Sexually transmitted diseases (STDs) are common across the globe, but we usually associate them with uncomfortable signs and symptoms in the genital area. However, oral STDs are also common and it’s important to learn about them. So, scroll down to get informed about oral STDs and how to recognize them.
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Who can get oral STD?
Generally speaking, every man or woman who engages in oral sex is at risk of developing oral STD. The reason is simple, most sexually transmitted diseases can be passed on to partner through oral sex. That being said, some factors contribute to a higher risk of developing oral STD and they include the number of sexual partners, the particular oral acts in which people engage, among others. The likelihood also increases with the lack of awareness of oral STD. The more people know about oral STDs the more likely they are to adopt safe practices and avoid them.
STDs passed on through oral sex
Various STDs can also pass on to a partner through oral sex and below we’re going to discuss them.
The risk of developing this oral STD comes after giving oral sex to a partner with an infected penis or vagina and rectum. People who get oral sex on the penis from a partner with chlamydia in the throat can also develop this STD (but on their penis, not oral of course). Oral Chlamydia can be asymptomatic, but affected people may also experience a sore throat. The good thing is that it’s possible to treat Chlamydia with the right medicine.
Gonorrhea, like other STDs, is spread after giving oral sex to a partner with infected vagina, penis, or rectum. Although the STD doesn’t usually cause symptoms, it can induce a sore throat. That being said, oral gonorrhea can be more difficult to cure than genital or rectal infections, but treatment is still possible with antibiotics.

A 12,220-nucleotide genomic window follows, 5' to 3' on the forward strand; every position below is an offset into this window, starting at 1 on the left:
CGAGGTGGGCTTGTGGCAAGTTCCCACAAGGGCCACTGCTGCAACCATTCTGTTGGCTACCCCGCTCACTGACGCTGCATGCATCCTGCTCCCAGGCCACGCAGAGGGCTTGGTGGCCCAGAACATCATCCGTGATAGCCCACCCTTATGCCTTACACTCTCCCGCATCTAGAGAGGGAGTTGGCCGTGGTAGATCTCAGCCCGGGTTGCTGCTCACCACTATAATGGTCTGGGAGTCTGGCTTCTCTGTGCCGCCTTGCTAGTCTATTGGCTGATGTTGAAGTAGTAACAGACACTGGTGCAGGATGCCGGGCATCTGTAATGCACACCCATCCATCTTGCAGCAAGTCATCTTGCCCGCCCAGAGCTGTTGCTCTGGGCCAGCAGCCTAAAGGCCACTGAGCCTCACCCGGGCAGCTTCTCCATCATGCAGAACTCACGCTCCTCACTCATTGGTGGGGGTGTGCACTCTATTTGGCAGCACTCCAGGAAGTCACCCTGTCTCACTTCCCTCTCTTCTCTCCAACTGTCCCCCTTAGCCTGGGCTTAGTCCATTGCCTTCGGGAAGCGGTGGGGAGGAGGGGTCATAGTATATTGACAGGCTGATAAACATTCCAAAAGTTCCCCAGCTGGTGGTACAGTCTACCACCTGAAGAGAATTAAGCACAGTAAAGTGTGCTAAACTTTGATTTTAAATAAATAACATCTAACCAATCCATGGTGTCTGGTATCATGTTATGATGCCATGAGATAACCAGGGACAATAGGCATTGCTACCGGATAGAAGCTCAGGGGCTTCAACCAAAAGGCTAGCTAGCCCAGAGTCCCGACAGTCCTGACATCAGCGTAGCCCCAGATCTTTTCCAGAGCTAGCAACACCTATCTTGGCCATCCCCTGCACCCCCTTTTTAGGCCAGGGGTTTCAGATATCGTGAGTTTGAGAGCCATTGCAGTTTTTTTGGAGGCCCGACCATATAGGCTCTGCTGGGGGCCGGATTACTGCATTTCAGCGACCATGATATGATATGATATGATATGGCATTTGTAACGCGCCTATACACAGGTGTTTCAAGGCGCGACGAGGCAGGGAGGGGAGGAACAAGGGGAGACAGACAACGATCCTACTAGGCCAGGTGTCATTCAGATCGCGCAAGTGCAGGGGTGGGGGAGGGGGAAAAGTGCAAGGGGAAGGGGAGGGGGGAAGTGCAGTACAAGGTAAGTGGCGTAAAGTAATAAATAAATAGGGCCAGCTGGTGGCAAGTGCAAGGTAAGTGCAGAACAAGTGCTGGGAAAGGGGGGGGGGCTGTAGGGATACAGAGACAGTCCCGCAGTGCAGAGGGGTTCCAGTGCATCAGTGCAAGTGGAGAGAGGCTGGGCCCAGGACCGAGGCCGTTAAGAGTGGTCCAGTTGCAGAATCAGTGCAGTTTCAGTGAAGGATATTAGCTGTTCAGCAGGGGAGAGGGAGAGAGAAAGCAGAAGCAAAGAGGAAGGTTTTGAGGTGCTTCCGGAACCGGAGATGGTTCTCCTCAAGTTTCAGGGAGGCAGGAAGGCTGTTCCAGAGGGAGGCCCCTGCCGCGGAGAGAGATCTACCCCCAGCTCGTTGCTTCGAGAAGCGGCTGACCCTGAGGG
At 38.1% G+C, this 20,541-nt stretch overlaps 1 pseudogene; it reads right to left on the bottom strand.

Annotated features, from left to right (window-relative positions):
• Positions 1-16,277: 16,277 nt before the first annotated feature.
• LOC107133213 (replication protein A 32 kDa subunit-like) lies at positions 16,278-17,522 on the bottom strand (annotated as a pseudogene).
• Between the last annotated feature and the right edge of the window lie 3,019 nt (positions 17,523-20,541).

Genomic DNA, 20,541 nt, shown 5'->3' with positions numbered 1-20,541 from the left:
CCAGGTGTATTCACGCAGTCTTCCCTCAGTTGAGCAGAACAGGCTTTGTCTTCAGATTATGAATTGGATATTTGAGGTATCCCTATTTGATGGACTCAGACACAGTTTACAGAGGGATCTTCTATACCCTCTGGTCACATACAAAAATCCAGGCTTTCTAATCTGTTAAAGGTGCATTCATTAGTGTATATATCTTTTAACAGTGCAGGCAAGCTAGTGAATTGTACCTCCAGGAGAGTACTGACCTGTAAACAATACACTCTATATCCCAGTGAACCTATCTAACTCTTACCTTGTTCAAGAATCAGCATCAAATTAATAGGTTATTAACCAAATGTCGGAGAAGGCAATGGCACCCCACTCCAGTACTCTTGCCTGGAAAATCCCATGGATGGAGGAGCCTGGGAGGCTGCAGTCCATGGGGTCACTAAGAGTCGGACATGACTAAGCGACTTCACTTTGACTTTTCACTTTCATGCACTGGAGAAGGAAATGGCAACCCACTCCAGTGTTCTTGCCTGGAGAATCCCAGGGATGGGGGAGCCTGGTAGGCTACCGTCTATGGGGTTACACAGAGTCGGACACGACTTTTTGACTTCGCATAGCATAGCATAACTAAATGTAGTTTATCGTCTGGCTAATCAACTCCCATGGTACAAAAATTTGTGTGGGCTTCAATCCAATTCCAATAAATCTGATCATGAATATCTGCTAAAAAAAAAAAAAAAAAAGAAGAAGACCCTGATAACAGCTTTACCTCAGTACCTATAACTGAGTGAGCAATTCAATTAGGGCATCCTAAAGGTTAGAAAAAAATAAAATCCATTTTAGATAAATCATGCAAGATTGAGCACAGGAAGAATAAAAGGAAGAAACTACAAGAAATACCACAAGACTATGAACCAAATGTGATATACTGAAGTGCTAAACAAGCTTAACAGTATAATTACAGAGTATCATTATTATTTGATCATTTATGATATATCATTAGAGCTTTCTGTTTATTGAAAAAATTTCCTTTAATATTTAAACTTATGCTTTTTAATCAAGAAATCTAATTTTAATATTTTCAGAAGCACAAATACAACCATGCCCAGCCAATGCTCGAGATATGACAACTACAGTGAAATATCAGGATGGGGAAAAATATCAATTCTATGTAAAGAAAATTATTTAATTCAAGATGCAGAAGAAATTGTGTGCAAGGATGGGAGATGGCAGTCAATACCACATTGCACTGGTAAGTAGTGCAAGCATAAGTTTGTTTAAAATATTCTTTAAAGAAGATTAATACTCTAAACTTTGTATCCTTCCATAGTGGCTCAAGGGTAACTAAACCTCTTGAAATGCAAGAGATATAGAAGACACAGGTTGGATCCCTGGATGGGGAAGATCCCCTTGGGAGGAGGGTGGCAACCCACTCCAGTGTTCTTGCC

A person can get oral syphilis when giving oral sex to someone with syphilis sore or rash on their genitals or anus. Areas of initial infection may include lips, mouth, and throat. Even though oral syphilis doesn’t always have symptoms, they may include one or more painless ulcers or sores on the lips, mouth, and throat. The treatment is possible with the right medicine.
You may develop oral herpes if you give oral sex to a partner with herpes on the genital area, anus, buttocks, or in the rectum. The STD may then develop on lips, mouth, or throat. The STD may manifest itself through headache or fever and painful or itching sores at the site of infection. No cure for herpes exists, but antiviral medications decrease symptoms of outbreaks.
Human papillomavirus (HPV)
Giving oral sex to a partner with an HPV-infected penis, vagina, or anus can cause oral HPV in the mouth or throat. This oral STD may lead to the formation of warts in the throat that cause changes in voice, shortness of breath, and difficulty speaking. Treatment may reduce warts, but won’t eliminate the infection. Warts may also disappear on their own.
Sexually active men and women need to bear in mind it’s possible to develop oral STDs as well. Practice safe sex and get tested regularly. With home testing kits it has never been easier to determine whether you have an STD or not.